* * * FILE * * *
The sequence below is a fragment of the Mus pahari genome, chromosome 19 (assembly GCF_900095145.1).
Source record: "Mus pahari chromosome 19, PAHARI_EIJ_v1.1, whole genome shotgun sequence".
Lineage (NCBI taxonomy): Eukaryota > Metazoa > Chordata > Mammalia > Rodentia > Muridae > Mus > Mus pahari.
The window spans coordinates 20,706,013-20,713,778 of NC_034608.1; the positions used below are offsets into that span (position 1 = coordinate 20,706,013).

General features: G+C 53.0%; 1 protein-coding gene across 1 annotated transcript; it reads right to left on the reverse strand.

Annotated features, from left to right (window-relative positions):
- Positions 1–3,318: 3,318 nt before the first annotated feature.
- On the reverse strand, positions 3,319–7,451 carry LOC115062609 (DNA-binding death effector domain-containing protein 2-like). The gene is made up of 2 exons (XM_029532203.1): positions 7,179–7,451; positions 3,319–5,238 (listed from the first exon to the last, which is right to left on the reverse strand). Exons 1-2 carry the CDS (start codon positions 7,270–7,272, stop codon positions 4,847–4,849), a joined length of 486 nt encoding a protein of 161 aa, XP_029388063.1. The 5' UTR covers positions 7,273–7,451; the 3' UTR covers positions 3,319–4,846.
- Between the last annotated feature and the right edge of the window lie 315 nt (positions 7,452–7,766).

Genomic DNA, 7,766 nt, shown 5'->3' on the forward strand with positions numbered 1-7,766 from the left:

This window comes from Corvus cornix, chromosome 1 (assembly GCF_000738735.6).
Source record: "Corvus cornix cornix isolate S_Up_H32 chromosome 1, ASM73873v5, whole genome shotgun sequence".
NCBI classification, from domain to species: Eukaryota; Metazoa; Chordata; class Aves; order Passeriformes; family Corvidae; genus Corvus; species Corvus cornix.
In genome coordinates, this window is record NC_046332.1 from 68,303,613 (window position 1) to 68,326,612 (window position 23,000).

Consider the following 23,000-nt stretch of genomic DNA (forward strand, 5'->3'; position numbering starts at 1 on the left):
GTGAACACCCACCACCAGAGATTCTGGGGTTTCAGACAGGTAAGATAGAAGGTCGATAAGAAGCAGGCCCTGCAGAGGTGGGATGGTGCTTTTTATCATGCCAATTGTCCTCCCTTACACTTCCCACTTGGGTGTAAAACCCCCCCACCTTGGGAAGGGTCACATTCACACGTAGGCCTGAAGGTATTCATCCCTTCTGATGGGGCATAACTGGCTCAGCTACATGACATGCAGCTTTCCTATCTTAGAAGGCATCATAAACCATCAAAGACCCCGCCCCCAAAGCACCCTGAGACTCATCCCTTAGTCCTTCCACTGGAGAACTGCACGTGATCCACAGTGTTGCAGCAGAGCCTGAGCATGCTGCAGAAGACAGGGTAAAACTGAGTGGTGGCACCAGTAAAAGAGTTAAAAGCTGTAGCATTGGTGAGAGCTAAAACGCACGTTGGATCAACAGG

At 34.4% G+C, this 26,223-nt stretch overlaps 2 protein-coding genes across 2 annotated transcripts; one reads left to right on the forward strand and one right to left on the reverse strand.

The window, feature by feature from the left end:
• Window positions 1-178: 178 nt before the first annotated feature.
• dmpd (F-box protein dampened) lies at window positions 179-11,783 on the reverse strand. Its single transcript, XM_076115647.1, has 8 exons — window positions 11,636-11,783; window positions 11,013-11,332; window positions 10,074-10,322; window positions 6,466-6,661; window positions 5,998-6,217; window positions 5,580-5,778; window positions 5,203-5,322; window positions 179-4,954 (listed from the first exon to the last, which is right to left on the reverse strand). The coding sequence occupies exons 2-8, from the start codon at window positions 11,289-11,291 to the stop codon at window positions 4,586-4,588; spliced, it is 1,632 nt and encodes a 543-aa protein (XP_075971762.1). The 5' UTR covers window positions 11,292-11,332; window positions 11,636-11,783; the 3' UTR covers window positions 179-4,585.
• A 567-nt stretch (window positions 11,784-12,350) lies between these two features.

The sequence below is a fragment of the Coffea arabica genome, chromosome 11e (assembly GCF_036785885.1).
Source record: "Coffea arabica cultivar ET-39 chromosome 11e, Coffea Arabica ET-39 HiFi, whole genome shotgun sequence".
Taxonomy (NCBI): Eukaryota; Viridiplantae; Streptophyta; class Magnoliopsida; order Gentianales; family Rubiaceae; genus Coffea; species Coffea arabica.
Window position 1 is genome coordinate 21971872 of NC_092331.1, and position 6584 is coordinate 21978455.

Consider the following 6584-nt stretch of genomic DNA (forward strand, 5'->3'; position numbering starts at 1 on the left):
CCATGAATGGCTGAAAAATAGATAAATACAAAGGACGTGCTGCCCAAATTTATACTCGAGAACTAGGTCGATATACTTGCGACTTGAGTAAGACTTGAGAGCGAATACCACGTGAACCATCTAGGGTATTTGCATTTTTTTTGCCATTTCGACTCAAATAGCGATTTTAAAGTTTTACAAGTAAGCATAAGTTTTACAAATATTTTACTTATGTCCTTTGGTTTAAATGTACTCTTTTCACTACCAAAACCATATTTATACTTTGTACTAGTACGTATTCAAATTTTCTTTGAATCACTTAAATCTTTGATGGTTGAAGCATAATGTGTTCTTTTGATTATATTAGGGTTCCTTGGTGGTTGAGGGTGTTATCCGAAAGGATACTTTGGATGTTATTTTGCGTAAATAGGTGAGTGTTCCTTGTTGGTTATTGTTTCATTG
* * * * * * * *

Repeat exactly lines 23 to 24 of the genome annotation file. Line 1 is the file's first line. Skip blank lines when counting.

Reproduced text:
Source record: "Coffea arabica cultivar ET-39 chromosome 11e, Coffea Arabica ET-39 HiFi, whole genome shotgun sequence".
Taxonomy (NCBI): Eukaryota; Viridiplantae; Streptophyta; class Magnoliopsida; order Gentianales; family Rubiaceae; genus Coffea; species Coffea arabica.